CRE and the Regulatory Process
The Center for Regulatory Effectiveness (CRE) was established in 1996, after the passage of the Congressional Review Act, to provide Congress with independent analyses of agency regulations. From this initial organizing concept, CRE has grown into a nationally recognized clearinghouse for methods to improve the federal regulatory process.
The CRE has two paramount goals:
- To ensure that the public has access to data and information used to develop federal regulations, and
- To ensure that information which federal agencies disseminate to the public is of the highest quality.
CRE also conducts analyses of the activities of the OMB Office of Information and Regulatory Affairs and serves as a regulatory watchdog over Executive Branch agencies. In this capacity, CRE reports on agency compliance with a number of “Good Government Statutes” including, Data Quality, Executive Order 12866 (Regulatory Review), the Paperwork Reduction Act, the Regulatory Flexibility Act, the Unfunded Mandates Act and the Congressional Review Act. See the CRE Report Card below.
CRE has no members, but it receives, from time to time, financial support, services in kind, and work product from foundations, trade associations and private firms. Consequently, at any one time, CRE benefits from the input or advice of literally hundreds of small and large firms.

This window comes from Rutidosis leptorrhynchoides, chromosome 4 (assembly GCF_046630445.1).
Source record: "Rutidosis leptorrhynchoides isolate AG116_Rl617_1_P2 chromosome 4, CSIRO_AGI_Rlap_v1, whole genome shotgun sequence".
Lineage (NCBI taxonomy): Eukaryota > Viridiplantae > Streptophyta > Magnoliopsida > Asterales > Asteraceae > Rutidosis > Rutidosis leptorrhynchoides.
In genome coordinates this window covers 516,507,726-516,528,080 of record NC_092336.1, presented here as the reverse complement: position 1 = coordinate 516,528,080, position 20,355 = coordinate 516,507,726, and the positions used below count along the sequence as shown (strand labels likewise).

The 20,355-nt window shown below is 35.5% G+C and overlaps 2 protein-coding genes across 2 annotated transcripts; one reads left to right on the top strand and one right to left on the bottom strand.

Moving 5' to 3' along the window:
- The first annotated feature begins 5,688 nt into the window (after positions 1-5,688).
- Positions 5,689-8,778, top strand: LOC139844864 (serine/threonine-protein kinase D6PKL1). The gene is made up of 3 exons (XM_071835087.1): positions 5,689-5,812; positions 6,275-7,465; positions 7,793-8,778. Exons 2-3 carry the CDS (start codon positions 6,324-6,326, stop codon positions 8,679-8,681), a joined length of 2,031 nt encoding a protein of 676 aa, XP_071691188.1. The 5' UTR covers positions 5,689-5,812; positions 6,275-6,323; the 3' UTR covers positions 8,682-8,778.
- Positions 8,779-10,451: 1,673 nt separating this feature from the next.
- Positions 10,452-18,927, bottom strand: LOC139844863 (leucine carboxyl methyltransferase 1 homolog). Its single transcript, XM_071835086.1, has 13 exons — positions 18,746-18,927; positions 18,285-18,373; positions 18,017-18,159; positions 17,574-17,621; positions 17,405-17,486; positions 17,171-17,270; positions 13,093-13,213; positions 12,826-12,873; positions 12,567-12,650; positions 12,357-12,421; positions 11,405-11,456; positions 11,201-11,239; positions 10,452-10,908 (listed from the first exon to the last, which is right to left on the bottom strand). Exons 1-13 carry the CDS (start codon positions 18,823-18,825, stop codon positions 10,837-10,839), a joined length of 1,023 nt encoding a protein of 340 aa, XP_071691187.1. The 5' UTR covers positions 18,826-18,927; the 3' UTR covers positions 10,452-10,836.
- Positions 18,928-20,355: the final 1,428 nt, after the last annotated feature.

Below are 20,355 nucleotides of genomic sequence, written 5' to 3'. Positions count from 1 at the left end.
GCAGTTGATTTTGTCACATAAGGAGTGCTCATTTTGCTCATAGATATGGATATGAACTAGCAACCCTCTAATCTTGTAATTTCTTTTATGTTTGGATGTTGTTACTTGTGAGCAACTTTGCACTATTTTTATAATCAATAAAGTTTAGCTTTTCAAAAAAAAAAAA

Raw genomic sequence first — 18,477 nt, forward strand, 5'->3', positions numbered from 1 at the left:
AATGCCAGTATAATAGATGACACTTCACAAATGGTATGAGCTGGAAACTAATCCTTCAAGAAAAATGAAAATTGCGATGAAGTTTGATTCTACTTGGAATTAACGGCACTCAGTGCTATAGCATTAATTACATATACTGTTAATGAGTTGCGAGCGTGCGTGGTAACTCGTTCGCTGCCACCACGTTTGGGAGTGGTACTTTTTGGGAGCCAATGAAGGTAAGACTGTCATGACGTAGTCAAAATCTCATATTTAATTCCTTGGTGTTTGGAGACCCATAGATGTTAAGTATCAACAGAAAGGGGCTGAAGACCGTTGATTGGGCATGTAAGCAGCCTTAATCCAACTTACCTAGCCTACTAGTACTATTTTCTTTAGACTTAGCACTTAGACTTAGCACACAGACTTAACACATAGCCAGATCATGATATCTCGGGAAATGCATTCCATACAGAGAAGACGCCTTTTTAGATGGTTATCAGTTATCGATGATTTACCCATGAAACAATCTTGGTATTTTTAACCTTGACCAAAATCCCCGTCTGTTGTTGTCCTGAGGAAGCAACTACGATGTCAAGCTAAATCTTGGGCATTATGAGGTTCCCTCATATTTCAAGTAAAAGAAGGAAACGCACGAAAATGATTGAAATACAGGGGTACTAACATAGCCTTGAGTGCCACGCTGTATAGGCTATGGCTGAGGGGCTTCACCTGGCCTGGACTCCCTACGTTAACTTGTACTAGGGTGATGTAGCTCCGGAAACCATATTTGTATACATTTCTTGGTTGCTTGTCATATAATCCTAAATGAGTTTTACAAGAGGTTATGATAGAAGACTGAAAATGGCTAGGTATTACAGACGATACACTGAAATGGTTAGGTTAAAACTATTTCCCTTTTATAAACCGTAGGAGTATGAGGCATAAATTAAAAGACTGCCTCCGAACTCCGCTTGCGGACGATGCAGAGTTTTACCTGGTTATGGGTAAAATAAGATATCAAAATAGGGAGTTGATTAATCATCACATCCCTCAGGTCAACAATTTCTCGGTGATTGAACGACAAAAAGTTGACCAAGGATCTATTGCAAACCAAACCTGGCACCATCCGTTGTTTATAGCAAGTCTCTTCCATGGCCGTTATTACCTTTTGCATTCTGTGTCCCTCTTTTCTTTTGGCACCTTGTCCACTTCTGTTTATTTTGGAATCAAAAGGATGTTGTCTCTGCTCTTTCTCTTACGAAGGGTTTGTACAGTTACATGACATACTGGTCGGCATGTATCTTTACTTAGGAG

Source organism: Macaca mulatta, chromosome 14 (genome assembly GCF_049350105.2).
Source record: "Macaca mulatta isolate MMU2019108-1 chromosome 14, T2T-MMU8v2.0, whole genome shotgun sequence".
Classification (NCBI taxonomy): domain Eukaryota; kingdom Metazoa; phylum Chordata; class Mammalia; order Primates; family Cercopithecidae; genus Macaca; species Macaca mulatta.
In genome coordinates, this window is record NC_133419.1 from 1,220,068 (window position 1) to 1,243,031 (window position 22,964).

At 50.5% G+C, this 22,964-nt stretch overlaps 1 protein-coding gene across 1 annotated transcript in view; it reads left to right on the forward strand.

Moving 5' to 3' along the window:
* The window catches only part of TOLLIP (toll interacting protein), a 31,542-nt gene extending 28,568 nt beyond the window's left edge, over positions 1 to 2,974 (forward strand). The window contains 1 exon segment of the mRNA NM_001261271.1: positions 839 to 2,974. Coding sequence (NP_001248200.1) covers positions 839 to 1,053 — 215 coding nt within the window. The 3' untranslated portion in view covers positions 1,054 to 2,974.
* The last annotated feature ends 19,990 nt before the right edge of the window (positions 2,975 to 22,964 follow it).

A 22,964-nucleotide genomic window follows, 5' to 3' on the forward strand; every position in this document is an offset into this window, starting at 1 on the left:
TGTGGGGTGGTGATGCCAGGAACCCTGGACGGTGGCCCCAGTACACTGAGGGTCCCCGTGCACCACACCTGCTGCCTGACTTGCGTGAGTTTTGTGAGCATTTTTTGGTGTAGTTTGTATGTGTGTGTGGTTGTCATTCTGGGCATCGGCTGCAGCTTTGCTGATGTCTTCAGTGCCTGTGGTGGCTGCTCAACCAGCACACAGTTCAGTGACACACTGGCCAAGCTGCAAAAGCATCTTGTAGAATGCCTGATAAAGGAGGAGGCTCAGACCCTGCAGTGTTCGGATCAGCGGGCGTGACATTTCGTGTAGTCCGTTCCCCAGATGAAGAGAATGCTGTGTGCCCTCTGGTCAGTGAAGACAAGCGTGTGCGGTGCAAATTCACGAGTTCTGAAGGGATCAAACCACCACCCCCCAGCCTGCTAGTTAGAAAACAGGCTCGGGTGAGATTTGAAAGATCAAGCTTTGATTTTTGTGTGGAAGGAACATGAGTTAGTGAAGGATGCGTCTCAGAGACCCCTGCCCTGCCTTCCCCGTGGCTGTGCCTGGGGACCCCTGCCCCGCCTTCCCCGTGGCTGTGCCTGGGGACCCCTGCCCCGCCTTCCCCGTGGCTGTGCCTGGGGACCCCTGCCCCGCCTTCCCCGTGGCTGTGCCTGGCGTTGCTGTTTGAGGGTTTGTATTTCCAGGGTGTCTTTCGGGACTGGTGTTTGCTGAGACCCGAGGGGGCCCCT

Services offered by CRE:
- Regulatory Advocacy
- Voluntary Standards Program
- CRE Report Card
- Public Docket Preparation
- Interactive Public Docket
- Electronic Regulatory Forum
- Consumer Response Service
About the CRE Web Site
The CRE website is designed to provide information and analyses on a variety of regulatory issues. CRE staff use such analyses as the basis for discussions with federal agency officials on the issues in question. CRE’s ultimate goal is to encourage rational regulatory policy.
The interested public is urged to take an active role in the public policy debate on the issues contained in the CRE site. Where possible, agency contacts will be identified and opportunities for public comment in the Federal Register or elsewhere will be noted.
CRE would also welcome your comments on any of the issues contained on this site, new regulatory issues which should be addressed by CRE, or how we might improve the website. Please e-mail your comments to comments@TheCRE.com or by mail at 1601 Connecticut Avenue, N.W. Suite 500, Washington, DC 20009.
CRE’s International Readership
Persons from around the world make use of the CRE.
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